If you’d like to try life coaching with me, drop me an email at joaopoku@gmail.com.

Photo by Allie Smith on Unsplash

 

2 Ways to Build Confidence for Career Change

 

It’s been said that the three major things to hinder career change are time, money and confidence.

Today I’m going to focus on confidence. A big one.

My story

Prior to my own career change, my confidence levels were not high.

I’d lost confidence in my abilities at work. I would see other people in the office on the phone, or in client meetings, chatting so confidently and seemingly at ease. Whilst I was a bundle of nerves.

It affected my mindset. I didn’t enjoy the work, I was intimidated by it, and I had no real desire to do it. There was this mixture of apathy and fear. Not a good combination.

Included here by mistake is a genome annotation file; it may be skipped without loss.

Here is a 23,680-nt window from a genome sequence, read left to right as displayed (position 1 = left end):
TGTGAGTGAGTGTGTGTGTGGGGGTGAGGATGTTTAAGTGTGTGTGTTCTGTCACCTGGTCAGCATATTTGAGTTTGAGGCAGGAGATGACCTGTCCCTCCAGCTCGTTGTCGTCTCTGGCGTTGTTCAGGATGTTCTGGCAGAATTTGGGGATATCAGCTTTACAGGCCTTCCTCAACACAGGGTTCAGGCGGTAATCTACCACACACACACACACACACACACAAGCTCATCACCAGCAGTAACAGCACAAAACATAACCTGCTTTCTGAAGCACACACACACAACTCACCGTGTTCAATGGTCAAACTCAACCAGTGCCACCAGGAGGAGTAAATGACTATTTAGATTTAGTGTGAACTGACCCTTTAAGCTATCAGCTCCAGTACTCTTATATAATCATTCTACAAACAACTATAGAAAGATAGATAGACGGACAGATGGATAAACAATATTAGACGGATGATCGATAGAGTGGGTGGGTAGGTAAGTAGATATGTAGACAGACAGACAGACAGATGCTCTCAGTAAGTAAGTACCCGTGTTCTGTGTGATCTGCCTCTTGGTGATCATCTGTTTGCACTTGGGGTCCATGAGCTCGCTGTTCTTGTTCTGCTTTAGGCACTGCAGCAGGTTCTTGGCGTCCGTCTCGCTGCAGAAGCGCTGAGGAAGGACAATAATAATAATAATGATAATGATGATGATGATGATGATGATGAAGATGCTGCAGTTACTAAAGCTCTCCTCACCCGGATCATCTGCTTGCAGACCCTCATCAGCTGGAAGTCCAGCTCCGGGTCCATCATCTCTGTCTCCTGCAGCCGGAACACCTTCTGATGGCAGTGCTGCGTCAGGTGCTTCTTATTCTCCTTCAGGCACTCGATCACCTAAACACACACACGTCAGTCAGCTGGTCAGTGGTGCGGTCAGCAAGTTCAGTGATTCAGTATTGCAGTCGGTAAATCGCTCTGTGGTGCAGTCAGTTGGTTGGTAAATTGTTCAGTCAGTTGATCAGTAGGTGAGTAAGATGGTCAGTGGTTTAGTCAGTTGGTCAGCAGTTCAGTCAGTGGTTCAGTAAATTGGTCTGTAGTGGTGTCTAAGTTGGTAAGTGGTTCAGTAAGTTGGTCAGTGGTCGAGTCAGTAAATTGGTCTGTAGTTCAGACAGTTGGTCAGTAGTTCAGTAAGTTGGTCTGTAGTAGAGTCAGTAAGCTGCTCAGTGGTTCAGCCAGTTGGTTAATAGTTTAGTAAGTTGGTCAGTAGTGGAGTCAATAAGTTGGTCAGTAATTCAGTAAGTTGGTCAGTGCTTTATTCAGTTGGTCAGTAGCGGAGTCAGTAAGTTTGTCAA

So as much as I wanted to make a change and find work that really spoke to me, I couldn’t see clearly what I had to offer. I’d been at that job for so long that it was hard to recognise my abilities out of that context.

As I associated my abilities with that specific role, I didn’t really want to think about them. Sales, negotiating – I’d had enough and it was like I’d hit a brick wall.

But I spoke to a coach who helped me to see things objectively, not an easy task when you are feeling so emotional. However she helped me distinguish between whether or not I enjoyed using those skills in that context, and whether or not I was actually in possession of those skills and could apply them elsewhere.

Tip 1 – rethink what you’re good at